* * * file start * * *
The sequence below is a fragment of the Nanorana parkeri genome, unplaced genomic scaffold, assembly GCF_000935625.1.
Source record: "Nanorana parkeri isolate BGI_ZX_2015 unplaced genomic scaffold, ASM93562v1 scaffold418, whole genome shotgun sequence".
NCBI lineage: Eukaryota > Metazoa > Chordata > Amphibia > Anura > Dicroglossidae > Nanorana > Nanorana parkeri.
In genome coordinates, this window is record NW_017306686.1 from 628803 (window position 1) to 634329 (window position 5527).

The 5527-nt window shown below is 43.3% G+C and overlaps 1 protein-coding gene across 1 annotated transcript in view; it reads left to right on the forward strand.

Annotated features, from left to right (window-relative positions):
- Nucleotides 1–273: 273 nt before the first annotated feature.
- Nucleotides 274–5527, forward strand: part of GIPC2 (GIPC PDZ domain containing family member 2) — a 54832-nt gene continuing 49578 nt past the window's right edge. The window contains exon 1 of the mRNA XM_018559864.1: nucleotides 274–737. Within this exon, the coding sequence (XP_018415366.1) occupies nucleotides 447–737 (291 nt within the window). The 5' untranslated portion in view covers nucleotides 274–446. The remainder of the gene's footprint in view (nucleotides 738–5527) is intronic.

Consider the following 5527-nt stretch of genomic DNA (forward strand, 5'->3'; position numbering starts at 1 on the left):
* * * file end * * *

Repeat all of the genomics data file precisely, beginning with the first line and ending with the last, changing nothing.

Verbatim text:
The sequence below is a fragment of the Nanorana parkeri genome, unplaced genomic scaffold, assembly GCF_000935625.1.
Source record: "Nanorana parkeri isolate BGI_ZX_2015 unplaced genomic scaffold, ASM93562v1 scaffold418, whole genome shotgun sequence".
NCBI lineage: Eukaryota > Metazoa > Chordata > Amphibia > Anura > Dicroglossidae > Nanorana > Nanorana parkeri.
In genome coordinates, this window is record NW_017306686.1 from 628803 (window position 1) to 634329 (window position 5527).

The 5527-nt window shown below is 43.3% G+C and overlaps 1 protein-coding gene across 1 annotated transcript in view; it reads left to right on the forward strand.

Annotated features, from left to right (window-relative positions):
- Nucleotides 1–273: 273 nt before the first annotated feature.
- Nucleotides 274–5527, forward strand: part of GIPC2 (GIPC PDZ domain containing family member 2) — a 54832-nt gene continuing 49578 nt past the window's right edge. The window contains exon 1 of the mRNA XM_018559864.1: nucleotides 274–737. Within this exon, the coding sequence (XP_018415366.1) occupies nucleotides 447–737 (291 nt within the window). The 5' untranslated portion in view covers nucleotides 274–446. The remainder of the gene's footprint in view (nucleotides 738–5527) is intronic.

Consider the following 5527-nt stretch of genomic DNA (forward strand, 5'->3'; position numbering starts at 1 on the left):